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Dershowitz to Newsmax: Rules Should Govern Any Torture, Targeted Killing

By    |   Sunday, 18 March 2012 02:58 PM EDT

Torture and the targeted killings of American terrorists should be legal and subject to the prior approval of a judge, Harvard law professor and best-selling author Alan Dershowitz tells Newsmax.TV in an exclusive interview.

Both should be used only extremely rarely and under extreme circumstances, the civil rights advocate said during a visit to Newsmax’s headquarters in West Palm Beach, Fla.

Giving the hypothetical example of capturing a terrorist who knew the location of a nuclear bomb that was about to be detonated in a major American city, any president might resort to torture to extract the information.

“I don’t care who is the president,” Dershowitz said. “Every single president would authorize whatever it took to stop that bomb from going off.”

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And since that certainly would happen, he said, the process should be formalized. “If we are going to do it, let’s have a torture warrant.”

Dershowitz pointed out that The New York Times had made a similar suggestion about the targeted killings of Americans on foreign soil, and he agreed with the paper.

The United States adopted targeted killing as an essential tactic to pursue those responsible for the terrorist attacks of September 11, 2001. Since 2009, the Obama administration has escalated targeted killings, primarily through an increase in unmanned drone strikes on al-Qaeda and Taliban leadership, but also through an expansion of U.S. Special Operations kill/capture missions. The September 2011 drone strike on Anwar al-Awlaki, an American-born Yemeni cleric and al-Qaeda propagandist, is the prime example of a targeted killing of a U.S. citizen.

“Let’s have a warrant, let’s require a judge to pass on the need, so the decision is not made just by a local CIA agent on the ground or even by the president of the United States,” Dershowitz said. “It has to go through a judicial process, there has to be affidavits indicating what the information is and how we know the information.

“When we authorize the targeted killing of an American citizen – which I think is justified if the American citizen has become an enemy of the United States and is involved in ongoing terrorism – I would agree with The New York Times that we should have a judicial process,” he added. The judge would then have to consider the case on its merits, deciding if the evidence is strong enough, why there is an immediate threat and the reason he cannot be arrested and tried.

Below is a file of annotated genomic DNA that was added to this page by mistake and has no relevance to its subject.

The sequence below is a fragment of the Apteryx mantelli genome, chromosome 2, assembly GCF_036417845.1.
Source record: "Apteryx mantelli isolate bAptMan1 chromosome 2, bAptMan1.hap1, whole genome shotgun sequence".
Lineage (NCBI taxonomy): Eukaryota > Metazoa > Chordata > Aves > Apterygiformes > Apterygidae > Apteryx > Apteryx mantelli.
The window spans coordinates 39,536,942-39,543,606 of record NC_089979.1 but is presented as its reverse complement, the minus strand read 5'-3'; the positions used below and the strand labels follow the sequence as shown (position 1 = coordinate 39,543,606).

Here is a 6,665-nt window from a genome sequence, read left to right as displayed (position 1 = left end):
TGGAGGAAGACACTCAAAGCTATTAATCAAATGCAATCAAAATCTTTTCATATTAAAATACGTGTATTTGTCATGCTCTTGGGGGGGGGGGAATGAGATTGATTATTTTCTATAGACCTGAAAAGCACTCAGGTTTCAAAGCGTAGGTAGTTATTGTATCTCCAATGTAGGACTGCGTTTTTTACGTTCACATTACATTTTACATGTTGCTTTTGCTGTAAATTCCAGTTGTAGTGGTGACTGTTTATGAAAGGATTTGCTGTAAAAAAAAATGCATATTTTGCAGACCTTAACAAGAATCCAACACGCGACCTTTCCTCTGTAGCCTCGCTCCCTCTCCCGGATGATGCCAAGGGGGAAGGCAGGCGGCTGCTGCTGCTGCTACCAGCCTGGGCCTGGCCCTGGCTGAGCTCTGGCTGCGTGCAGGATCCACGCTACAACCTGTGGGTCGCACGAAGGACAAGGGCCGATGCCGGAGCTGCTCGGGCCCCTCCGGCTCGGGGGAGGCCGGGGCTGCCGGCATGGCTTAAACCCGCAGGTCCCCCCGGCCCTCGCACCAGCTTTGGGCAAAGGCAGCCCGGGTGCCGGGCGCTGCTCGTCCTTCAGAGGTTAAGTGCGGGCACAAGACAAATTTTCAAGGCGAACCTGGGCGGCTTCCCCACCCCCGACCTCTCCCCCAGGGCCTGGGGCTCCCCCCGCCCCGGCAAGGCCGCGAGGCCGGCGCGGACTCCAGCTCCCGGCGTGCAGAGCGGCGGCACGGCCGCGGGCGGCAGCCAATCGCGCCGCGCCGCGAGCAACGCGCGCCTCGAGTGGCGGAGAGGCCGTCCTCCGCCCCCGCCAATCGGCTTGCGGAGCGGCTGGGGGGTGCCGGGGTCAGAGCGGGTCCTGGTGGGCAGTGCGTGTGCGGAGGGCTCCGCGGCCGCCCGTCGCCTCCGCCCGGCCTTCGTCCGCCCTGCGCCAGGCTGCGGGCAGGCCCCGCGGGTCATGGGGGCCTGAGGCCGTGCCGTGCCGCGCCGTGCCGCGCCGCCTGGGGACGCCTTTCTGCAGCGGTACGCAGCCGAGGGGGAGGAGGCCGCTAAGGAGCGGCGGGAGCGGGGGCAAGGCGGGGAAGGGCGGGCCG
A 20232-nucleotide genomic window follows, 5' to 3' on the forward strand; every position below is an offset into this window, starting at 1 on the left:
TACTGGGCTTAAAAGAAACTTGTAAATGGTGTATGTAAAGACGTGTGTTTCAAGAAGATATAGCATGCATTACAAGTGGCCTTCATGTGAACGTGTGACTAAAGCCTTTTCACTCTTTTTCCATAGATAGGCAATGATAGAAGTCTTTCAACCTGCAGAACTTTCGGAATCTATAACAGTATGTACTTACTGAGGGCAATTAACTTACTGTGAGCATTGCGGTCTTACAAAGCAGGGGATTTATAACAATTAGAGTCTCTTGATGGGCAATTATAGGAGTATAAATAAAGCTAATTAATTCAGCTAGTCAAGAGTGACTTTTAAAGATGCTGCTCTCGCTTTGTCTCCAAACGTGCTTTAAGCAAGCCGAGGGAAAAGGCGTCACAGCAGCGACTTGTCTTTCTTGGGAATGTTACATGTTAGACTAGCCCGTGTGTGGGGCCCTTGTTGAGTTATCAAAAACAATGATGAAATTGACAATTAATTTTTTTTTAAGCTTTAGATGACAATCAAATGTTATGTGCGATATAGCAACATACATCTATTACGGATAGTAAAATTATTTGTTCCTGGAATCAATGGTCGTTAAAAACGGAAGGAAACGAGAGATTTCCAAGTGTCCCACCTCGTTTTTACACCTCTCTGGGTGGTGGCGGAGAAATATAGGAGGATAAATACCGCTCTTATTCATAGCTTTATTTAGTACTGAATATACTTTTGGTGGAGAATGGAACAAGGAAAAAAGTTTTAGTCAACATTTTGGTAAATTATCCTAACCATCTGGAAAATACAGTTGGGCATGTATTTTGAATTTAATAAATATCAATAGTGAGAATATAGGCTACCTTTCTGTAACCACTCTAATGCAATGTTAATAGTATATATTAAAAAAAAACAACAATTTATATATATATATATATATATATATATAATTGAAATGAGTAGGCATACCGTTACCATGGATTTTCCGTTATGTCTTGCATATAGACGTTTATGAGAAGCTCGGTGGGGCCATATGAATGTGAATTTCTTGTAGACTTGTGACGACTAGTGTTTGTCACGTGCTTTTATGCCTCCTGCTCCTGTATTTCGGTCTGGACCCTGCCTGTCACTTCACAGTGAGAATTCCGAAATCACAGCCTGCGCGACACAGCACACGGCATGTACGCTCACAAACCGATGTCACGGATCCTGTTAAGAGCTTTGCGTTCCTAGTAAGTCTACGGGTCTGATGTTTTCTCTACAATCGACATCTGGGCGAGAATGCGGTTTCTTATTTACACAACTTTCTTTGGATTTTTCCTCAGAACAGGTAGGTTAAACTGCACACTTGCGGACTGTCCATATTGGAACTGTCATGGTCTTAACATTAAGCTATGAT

“I would apply the same analysis to targeted killing as to torture.”
Dershowitz pointed out that “targeted killing is much better than untargeted killing,” as it generally leads to fewer innocent casualties. “It’s better than dropping bombs all over the place and just killing everybody in the area,” he said.

“It should be used only against ongoing terrorists who are in the course of preparing for terrorist attacks, when it’s impossible to arrest them and when we can do it without having too much collateral damage – that is too many uninvolved civilian people killed in the process. Those are the three rules.”

Dershowitz, the Felix Frankfurter Professor of Law at Harvard Law School, has been a best-selling author of a wide ranging number of books dealing with legal matters over the last three decades. A steadfast supporter of Israel, he was presented with the Menachem Begin Award of Honor in December. He said he is convinced that President Barack Obama is equally supportive of the Jewish state’s security.

He said he believed Israel would not have to “go it alone” in preventing the mullahs from getting the bomb. “Iran’s threat is well beyond Israel. It threatens all the Gulf States, it threatens Turkey, it threatens southern Europe, it threatens the United States through terrorism, so I would hope that the world together, led by the United States would assure that Iran never develops nuclear weapons.

“It’s in the president’s best interests and America’s best interests to make sure that Iran does not develop nuclear weapons,” he added. “If it was only to protect Israel, I would have my reasons for doubt: as Elie Wiesel once said, ‘ the lesson of the holocaust is always believe the threats of your enemies more than the promises of your friends.’

“But it is in America’s self-interest, and the president has come to realize that.

“It’s also in his self-interest, historically. He does not want to go down in history as the Neville Chamberlain of the 21st Century. Neville Chamberlain was a great prime minister, he brought healthcare, he brought widows’ and orphans’ relief, but he is only remembered for not having recognized the evil of an armed Nazi Germany.

“This president doesn’t want to go down in history as having failed to prevent the greatest evil of the 21st Century, a nuclear-armed Iran.”

Dershowitz said he realizes Obama does not support every move that Israel makes and said he shares the president’s discomfort with West Bank settlements. A freeze on building could be a perfect litmus test to see whether the Palestinians are genuine in their calls for renewed talks, he suggested.

“I would personally like to see a settlement freeze which brings the Palestinians to the negotiating table – or doesn’t bring them. Let the world see who is at fault for not bringing about peace.”

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Sunday, 18 March 2012 02:58 PM
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